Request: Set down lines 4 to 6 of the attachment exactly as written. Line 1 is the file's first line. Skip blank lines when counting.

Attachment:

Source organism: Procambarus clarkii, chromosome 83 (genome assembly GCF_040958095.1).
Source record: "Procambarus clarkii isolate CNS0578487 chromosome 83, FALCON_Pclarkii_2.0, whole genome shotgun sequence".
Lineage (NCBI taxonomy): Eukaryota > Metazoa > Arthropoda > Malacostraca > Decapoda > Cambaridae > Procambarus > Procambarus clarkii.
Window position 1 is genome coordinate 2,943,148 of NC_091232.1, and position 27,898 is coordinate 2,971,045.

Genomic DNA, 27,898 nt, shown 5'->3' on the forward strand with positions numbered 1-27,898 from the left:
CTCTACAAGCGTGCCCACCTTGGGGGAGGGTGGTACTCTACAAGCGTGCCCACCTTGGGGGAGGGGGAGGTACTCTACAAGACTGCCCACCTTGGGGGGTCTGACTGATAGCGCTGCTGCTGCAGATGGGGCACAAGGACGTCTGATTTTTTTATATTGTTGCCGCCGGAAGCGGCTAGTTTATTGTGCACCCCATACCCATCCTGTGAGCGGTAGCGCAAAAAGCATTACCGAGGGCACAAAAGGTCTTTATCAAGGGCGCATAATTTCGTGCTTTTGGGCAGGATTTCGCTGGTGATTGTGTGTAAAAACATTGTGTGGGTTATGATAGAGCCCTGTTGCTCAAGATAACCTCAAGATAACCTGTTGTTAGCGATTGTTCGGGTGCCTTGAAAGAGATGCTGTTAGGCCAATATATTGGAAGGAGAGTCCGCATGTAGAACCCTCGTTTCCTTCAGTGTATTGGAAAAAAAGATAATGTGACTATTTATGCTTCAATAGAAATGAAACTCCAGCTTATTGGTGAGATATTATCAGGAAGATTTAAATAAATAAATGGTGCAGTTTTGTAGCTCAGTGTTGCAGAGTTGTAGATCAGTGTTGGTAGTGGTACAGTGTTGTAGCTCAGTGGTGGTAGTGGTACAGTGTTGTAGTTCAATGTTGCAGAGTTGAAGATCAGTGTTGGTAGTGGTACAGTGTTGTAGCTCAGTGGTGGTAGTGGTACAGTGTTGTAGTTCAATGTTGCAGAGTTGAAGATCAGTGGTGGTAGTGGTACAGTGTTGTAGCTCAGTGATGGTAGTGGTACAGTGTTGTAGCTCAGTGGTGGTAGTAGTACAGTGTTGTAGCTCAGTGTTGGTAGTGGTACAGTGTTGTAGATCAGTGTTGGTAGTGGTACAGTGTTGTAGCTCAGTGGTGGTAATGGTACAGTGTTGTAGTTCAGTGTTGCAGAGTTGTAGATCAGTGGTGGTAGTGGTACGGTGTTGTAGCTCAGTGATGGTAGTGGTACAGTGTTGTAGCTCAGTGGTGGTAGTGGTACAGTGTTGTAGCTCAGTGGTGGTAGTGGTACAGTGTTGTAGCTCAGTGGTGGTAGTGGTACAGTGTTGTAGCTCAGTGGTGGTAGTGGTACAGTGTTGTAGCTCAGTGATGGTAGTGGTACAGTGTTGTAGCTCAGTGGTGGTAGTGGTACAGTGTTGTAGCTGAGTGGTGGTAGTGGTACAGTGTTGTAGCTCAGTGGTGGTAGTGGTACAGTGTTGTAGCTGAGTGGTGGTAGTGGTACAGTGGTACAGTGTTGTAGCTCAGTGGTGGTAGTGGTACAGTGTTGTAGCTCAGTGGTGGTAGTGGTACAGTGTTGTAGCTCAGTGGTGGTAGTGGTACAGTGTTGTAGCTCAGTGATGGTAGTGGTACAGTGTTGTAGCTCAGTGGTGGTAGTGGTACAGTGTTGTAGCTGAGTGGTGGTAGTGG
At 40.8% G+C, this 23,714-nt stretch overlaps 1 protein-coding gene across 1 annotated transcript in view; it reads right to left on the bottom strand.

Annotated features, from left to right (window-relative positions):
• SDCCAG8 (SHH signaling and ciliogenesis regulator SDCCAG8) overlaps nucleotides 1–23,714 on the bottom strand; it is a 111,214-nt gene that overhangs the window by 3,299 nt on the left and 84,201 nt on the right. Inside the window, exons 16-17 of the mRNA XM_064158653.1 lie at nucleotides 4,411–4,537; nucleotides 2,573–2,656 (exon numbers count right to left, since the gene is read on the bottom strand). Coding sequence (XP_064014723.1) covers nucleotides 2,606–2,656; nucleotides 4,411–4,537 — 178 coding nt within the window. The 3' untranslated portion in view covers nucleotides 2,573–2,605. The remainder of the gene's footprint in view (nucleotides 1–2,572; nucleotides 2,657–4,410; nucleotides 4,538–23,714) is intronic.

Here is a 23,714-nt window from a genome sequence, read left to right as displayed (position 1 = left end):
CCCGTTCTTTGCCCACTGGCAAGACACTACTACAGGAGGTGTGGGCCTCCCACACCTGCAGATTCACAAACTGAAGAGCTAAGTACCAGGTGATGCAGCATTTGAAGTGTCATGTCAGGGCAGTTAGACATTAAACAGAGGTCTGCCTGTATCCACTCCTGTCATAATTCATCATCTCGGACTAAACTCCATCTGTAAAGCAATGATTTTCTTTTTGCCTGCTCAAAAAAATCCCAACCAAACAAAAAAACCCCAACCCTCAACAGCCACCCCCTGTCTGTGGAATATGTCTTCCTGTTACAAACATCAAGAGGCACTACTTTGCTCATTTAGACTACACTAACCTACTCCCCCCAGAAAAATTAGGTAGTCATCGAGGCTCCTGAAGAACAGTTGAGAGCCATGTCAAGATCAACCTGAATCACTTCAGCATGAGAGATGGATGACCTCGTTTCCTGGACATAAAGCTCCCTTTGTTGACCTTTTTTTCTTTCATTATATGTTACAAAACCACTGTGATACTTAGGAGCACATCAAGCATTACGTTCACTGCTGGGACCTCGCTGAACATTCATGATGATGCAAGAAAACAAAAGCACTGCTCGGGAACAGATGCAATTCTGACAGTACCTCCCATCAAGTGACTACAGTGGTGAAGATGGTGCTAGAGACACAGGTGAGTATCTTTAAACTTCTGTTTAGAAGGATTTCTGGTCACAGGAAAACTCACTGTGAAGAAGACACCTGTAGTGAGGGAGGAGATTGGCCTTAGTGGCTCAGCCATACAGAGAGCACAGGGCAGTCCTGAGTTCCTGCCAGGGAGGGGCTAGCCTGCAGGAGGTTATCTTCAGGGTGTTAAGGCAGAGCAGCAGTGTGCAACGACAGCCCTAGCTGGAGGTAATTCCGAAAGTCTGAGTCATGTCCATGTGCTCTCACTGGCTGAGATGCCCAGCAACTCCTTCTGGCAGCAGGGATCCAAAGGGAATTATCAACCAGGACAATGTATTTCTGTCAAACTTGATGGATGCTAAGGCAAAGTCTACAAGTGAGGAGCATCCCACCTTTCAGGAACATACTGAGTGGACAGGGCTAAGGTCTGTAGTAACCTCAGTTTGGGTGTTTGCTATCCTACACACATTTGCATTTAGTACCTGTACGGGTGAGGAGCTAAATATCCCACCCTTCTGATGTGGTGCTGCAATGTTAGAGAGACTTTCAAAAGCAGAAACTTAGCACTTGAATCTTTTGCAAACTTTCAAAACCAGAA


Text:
Window position 1 is genome coordinate 2,943,148 of NC_091232.1, and position 27,898 is coordinate 2,971,045.

Genomic DNA, 27,898 nt, shown 5'->3' on the forward strand with positions numbered 1-27,898 from the left:
CTCTACAAGCGTGCCCACCTTGGGGGAGGGTGGTACTCTACAAGCGTGCCCACCTTGGGGGAGGGGGAGGTACTCTACAAGACTGCCCACCTTGGGGGGTCTGACTGATAGCGCTGCTGCTGCAGATGGGGCACAAGGACGTCTGATTTTTTTATATTGTTGCCGCCGGAAGCGGCTAGTTTATTGTGCACCCCATACCCATCCTGTGAGCGGTAGCGCAAAAAGCATTACCGAGGGCACAAAAGGTCTTTATCAAGGGCGCATAATTTCGTGCTTTTGGGCAGGATTTCGCTGGTGATTGTGTGTAAAAACATTGTGTGGGTTATGATAGAGCCCTGTTGCTCAAGATAACCTCAAGATAACCTGTTGTTAGCGATTGTTCGGGTGCCTTGAAAGAGATGCTGTTAGGCCAATATATTGGAAGGAGAGTCCGCATGTAGAACCCTCGTTTCCTTCAGTGTATTGGAAAAAAAGATAATGTGACTATTTATGCTTCAATAGAAATGAAACTCCAGCTTATTGGTGAGATATTATCAGGAAGATTTAAATAAATAAATGGTGCAGTTTTGTAGCTCAGTGTTGCAGAGTTGTAGATCAGTGTTGGTAGTGGTACAGTGTTGTAGCTCAGTGGTGGTAGTGGTACAGTGTTGTAGTTCAATGTTGCAGAGTTGAAGATCAGTGTTGGTAGTGGTACAGTGTTGTAGCTCAGTGGTGGTAGTGGTACAGTGTTGTAGTTCAATGTTGCAGAGTTGAAGATCAGTGGTGGTAGTGGTACAGTGTTGTAGCTCAGTGATGGTAGTGGTACAGTGTTGTAGCTCAGTGGTGGTAGTAGTACAGTGTTGTAGCTCAGTGTTGGTAGTGGTACAGTGTTGTAGATCAGTGTTGGTAGTGGTACAGTGTTGTAGCTCAGTGGTGGTAATGGTACAGTGTTGTAGTTCAGTGTTGCAGAGTTGTAGATCAGTGGTGGTAGTGGTACGGTGTTGTAGCTCAGTGATGGTAGTGGTACAGTGTTGTAGCTCAGTGGTGGTAGTGGTACAGTGTTGTAGCTCAGTGGTGGTAGTGGTACAGTGTTGTAGCTCAGTGGTGGTAGTGGTACAGTGTTGTAGCTCAGTGGTGGTAGTGGTACAGTGTTGTAGCTCAGTGATGGTAGTGGTACAGTGTTGTAGCTCAGTGGTGGTAGTGGTACAGTGTTGTAGCTGAGTGGTGGTAGTGGTACAGTGTTGTAGCTCAGTGGTGGTAGTGGTACAGTGTTGTAGCTGAGTGGTGGTAGTGGTACAGTGGTACAGTGTTGTAGCTCAGTGGTGGTAGTGGTACAGTGTTGTAGCTCAGTGGTGGTAGTGGTACAGTGTTGTAGCTCAGTGGTGGTAGTGGTACAGTGTTGTAGCTCAGTGATGGTAGTGGTACAGTGTTGTAGCTCAGTGGTGGTAGTGGTACAGTGTTGTAGCTGAGTGGTGGTAGTGG